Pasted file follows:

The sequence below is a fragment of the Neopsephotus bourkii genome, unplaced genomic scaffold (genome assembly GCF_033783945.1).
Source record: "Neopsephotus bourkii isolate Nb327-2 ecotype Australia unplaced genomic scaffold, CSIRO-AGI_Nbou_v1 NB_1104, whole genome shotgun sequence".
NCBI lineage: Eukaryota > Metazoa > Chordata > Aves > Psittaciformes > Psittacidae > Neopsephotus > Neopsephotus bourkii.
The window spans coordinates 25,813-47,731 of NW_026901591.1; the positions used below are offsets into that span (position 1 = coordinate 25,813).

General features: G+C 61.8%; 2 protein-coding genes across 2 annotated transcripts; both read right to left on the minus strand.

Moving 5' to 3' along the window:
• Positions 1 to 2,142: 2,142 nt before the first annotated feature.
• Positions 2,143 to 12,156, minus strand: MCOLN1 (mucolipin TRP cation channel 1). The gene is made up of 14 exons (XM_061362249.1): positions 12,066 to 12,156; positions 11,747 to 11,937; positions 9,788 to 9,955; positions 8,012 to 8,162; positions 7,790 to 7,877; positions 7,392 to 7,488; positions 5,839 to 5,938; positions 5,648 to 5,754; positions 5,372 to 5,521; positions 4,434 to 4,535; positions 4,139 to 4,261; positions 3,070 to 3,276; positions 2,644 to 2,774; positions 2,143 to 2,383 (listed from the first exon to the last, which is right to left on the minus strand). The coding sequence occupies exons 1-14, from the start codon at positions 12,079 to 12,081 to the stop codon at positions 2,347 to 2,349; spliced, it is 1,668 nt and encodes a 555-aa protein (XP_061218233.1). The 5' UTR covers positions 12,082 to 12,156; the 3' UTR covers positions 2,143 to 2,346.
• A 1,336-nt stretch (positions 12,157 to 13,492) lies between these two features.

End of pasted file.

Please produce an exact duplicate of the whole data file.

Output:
The sequence below is a fragment of the Neopsephotus bourkii genome, unplaced genomic scaffold (genome assembly GCF_033783945.1).
Source record: "Neopsephotus bourkii isolate Nb327-2 ecotype Australia unplaced genomic scaffold, CSIRO-AGI_Nbou_v1 NB_1104, whole genome shotgun sequence".
NCBI lineage: Eukaryota > Metazoa > Chordata > Aves > Psittaciformes > Psittacidae > Neopsephotus > Neopsephotus bourkii.
The window spans coordinates 25,813-47,731 of NW_026901591.1; the positions used below are offsets into that span (position 1 = coordinate 25,813).

General features: G+C 61.8%; 2 protein-coding genes across 2 annotated transcripts; both read right to left on the minus strand.

Moving 5' to 3' along the window:
• Positions 1 to 2,142: 2,142 nt before the first annotated feature.
• Positions 2,143 to 12,156, minus strand: MCOLN1 (mucolipin TRP cation channel 1). The gene is made up of 14 exons (XM_061362249.1): positions 12,066 to 12,156; positions 11,747 to 11,937; positions 9,788 to 9,955; positions 8,012 to 8,162; positions 7,790 to 7,877; positions 7,392 to 7,488; positions 5,839 to 5,938; positions 5,648 to 5,754; positions 5,372 to 5,521; positions 4,434 to 4,535; positions 4,139 to 4,261; positions 3,070 to 3,276; positions 2,644 to 2,774; positions 2,143 to 2,383 (listed from the first exon to the last, which is right to left on the minus strand). The coding sequence occupies exons 1-14, from the start codon at positions 12,079 to 12,081 to the stop codon at positions 2,347 to 2,349; spliced, it is 1,668 nt and encodes a 555-aa protein (XP_061218233.1). The 5' UTR covers positions 12,082 to 12,156; the 3' UTR covers positions 2,143 to 2,346.
• A 1,336-nt stretch (positions 12,157 to 13,492) lies between these two features.